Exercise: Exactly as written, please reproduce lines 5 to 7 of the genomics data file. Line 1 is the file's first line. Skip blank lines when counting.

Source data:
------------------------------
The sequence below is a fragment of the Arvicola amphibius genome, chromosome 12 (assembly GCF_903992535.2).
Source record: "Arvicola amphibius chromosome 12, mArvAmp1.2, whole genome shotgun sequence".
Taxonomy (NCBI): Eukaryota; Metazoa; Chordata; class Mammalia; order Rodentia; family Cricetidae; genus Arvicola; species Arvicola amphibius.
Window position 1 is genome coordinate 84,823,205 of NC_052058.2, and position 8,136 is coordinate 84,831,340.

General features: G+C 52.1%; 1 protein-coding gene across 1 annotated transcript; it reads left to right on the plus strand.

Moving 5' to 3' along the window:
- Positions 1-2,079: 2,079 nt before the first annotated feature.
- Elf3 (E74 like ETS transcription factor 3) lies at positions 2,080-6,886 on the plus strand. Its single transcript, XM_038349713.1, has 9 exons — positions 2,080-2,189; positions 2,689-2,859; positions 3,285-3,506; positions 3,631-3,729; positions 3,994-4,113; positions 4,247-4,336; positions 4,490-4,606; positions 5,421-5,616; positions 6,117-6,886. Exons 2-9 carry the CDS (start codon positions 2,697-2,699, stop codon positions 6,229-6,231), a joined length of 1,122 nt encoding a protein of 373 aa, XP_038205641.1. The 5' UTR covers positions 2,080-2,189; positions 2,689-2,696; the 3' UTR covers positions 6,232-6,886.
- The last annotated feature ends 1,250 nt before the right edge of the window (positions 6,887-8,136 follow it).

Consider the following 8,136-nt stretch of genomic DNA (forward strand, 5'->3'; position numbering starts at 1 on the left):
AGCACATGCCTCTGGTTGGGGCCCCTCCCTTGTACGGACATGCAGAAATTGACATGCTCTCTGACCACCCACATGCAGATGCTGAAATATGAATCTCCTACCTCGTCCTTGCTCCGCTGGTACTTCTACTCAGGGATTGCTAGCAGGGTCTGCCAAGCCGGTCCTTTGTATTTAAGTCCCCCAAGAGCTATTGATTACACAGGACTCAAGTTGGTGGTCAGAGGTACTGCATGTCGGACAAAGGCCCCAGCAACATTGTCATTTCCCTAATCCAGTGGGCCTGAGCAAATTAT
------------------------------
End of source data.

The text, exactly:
General features: G+C 52.1%; 1 protein-coding gene across 1 annotated transcript; it reads left to right on the plus strand.

Moving 5' to 3' along the window:
- Positions 1-2,079: 2,079 nt before the first annotated feature.